Baker died in November, age 90, of natural causes.
Dec. 2, 1930 – May 3, 2014
Gary Becker was awarded the Nobel Memorial Prize in Economic Sciences in 1992 “for having extended the domain of microeconomic analysis to a wide range of human behavior and interaction, including nonmarket behavior.” Fellow Nobel laureate James Heckman was typically unreserved in his praise. “He was a creative mind,” Heckman said, “and he ranged in his thinking across a large set of issues — the economics of education and skill formation, economics of discrimination, law and economics, the economics of social interactions and economics of the family.”
Many of these subjects — discrimination, social and familial interactions — were seen as irrational before Becker’s work. He published “The Economics of Discrimination” in 1957, “Human Capital” in 1964 and “A Treatise on the Family” in 1981. Each of these works applied economic analysis to its subject, not without controversy. “For a long time, my type of work was either ignored or strongly disliked by most of the leading economists,” Becker wrote.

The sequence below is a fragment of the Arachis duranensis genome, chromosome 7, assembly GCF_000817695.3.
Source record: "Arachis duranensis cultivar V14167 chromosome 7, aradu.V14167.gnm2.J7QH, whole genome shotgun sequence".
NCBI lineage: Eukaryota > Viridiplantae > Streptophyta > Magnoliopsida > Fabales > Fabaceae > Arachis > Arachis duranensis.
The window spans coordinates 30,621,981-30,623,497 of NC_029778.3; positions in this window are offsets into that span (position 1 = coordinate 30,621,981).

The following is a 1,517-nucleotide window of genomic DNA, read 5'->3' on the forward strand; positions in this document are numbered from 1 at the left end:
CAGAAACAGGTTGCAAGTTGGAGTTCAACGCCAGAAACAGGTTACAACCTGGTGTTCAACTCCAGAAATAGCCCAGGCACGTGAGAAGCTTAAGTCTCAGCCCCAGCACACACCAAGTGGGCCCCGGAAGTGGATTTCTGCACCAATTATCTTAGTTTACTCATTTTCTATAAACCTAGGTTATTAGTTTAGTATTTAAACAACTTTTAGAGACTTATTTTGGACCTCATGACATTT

Gary Becker went on to have a distinguished career as an author, economist and educator. He died in May at the age of 83.
July 20, 1927 – Aug. 19, 2014
The first poem Simin Behbahaniwrote, at the age of 14, was published in a local newspaper. She composed in the style of the old Iranian masters like Rumi, but her words were spoken in a modern voice. During the country’s violent revolution and subsequent governmental crackdown in 1979, she managed this unflinching verse:
I can’t look: a corpse lies on the ground,
its horrifying outline punctuated by bullets,
the swamp bubbles that were his eyes
expelled from their sockets,